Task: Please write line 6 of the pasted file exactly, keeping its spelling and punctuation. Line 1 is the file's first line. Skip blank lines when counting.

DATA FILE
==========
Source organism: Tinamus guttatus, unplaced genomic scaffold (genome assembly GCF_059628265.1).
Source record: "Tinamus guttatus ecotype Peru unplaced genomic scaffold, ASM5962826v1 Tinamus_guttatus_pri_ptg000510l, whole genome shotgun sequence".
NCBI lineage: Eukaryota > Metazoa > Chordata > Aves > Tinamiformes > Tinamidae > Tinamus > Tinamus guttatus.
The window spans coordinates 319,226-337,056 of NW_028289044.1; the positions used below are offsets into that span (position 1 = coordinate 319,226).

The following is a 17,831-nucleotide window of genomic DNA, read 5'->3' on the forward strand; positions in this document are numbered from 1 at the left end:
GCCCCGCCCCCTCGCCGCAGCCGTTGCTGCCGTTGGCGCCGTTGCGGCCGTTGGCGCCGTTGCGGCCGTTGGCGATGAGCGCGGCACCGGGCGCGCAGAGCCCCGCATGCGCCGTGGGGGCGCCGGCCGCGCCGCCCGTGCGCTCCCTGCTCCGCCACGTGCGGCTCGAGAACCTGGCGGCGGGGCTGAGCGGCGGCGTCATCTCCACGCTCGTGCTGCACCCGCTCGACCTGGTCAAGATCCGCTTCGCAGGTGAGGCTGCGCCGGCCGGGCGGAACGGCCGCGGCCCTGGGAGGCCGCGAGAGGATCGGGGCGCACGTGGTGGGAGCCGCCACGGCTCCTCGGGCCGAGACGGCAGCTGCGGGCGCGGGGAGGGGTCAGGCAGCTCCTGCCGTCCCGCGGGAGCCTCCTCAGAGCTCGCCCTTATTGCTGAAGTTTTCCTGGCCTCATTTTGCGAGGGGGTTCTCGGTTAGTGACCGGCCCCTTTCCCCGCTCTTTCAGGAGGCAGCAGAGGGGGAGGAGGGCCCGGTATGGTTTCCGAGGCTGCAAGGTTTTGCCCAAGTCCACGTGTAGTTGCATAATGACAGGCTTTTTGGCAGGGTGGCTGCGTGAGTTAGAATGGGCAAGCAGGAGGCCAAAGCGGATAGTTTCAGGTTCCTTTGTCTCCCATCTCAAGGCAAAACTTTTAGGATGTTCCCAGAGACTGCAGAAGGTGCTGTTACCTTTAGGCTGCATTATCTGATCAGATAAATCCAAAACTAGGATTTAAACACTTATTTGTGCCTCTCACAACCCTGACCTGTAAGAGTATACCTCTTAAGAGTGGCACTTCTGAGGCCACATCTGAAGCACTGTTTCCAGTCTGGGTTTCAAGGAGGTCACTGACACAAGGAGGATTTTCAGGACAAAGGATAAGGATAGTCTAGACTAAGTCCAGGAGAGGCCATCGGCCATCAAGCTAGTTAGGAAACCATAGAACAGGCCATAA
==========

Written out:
GCCCCGCCCCCTCGCCGCAGCCGTTGCTGCCGTTGGCGCCGTTGCGGCCGTTGGCGCCGTTGCGGCCGTTGGCGATGAGCGCGGCACCGGGCGCGCAGAGCCCCGCATGCGCCGTGGGGGCGCCGGCCGCGCCGCCCGTGCGCTCCCTGCTCCGCCACGTGCGGCTCGAGAACCTGGCGGCGGGGCTGAGCGGCGGCGTCATCTCCACGCTCGTGCTGCACCCGCTCGACCTGGTCAAGATCCGCTTCGCAGGTGAGGCTGCGCCGGCCGGGCGGAACGGCCGCGGCCCTGGGAGGCCGCGAGAGGATCGGGGCGCACGTGGTGGGAGCCGCCACGGCTCCTCGGGCCGAGACGGCAGCTGCGGGCGCGGGGAGGGGTCAGGCAGCTCCTGCCGTCCCGCGGGAGCCTCCTCAGAGCTCGCCCTTATTGCTGAAGTTTTCCTGGCCTCATTTTGCGAGGGGGTTCTCGGTTAGTGACCGGCCCCTTTCCCCGCTCTTTCAGGAGGCAGCAGAGGGGGAGGAGGGCCCGGTATGGTTTCCGAGGCTGCAAGGTTTTGCCCAAGTCCACGTGTAGTTGCATAATGACAGGCTTTTTGGCAGGGTGGCTGCGTGAGTTAGAATGGGCAAGCAGGAGGCCAAAGCGGATAGTTTCAGGTTCCTTTGTCTCCCATCTCAAGGCAAAACTTTTAGGATGTTCCCAGAGACTGCAGAAGGTGCTGTTACCTTTAGGCTGCATTATCTGATCAGATAAATCCAAAACTAGGATTTAAACACTTATTTGTGCCTCTCACAACCCTGACCTGTAAGAGTATACCTCTTAAGAGTGGCACTTCTGAGGCCACATCTGAAGCACTGTTTCCAGTCTGGGTTTCAAGGAGGTCACTGACACAAGGAGGATTTTCAGGACAAAGGATAAGGATAGTCTAGACTAAGTCCAGGAGAGGCCATCGGCCATCAAGCTAGTTAGGAAACCATAGAACAGGCCATAA